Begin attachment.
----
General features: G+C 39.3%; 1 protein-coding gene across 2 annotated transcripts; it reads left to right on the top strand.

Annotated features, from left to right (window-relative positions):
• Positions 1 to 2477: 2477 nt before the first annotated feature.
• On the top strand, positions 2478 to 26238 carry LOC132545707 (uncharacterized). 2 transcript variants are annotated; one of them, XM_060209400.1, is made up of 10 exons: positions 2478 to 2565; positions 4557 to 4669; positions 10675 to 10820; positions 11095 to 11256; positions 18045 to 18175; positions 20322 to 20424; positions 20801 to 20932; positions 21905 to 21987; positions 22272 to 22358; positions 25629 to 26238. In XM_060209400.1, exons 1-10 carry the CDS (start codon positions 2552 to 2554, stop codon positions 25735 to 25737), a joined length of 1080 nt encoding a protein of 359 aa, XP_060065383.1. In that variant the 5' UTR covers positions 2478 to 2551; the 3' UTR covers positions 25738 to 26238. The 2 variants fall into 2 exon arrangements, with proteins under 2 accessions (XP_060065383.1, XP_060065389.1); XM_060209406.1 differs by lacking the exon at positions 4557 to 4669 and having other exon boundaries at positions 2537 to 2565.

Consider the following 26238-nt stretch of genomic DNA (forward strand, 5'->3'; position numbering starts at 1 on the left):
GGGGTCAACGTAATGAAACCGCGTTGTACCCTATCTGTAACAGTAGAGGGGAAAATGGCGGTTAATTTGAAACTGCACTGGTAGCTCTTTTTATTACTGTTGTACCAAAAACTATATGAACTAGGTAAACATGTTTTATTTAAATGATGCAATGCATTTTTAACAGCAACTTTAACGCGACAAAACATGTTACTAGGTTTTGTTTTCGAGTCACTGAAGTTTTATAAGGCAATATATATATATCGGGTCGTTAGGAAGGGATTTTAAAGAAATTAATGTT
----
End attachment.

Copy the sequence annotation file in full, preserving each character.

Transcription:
General features: G+C 39.3%; 1 protein-coding gene across 2 annotated transcripts; it reads left to right on the top strand.

Annotated features, from left to right (window-relative positions):
• Positions 1 to 2477: 2477 nt before the first annotated feature.
• On the top strand, positions 2478 to 26238 carry LOC132545707 (uncharacterized). 2 transcript variants are annotated; one of them, XM_060209400.1, is made up of 10 exons: positions 2478 to 2565; positions 4557 to 4669; positions 10675 to 10820; positions 11095 to 11256; positions 18045 to 18175; positions 20322 to 20424; positions 20801 to 20932; positions 21905 to 21987; positions 22272 to 22358; positions 25629 to 26238. In XM_060209400.1, exons 1-10 carry the CDS (start codon positions 2552 to 2554, stop codon positions 25735 to 25737), a joined length of 1080 nt encoding a protein of 359 aa, XP_060065383.1. In that variant the 5' UTR covers positions 2478 to 2551; the 3' UTR covers positions 25738 to 26238. The 2 variants fall into 2 exon arrangements, with proteins under 2 accessions (XP_060065383.1, XP_060065389.1); XM_060209406.1 differs by lacking the exon at positions 4557 to 4669 and having other exon boundaries at positions 2537 to 2565.

Consider the following 26238-nt stretch of genomic DNA (forward strand, 5'->3'; position numbering starts at 1 on the left):
GGGGTCAACGTAATGAAACCGCGTTGTACCCTATCTGTAACAGTAGAGGGGAAAATGGCGGTTAATTTGAAACTGCACTGGTAGCTCTTTTTATTACTGTTGTACCAAAAACTATATGAACTAGGTAAACATGTTTTATTTAAATGATGCAATGCATTTTTAACAGCAACTTTAACGCGACAAAACATGTTACTAGGTTTTGTTTTCGAGTCACTGAAGTTTTATAAGGCAATATATATATATCGGGTCGTTAGGAAGGGATTTTAAAGAAATTAATGTT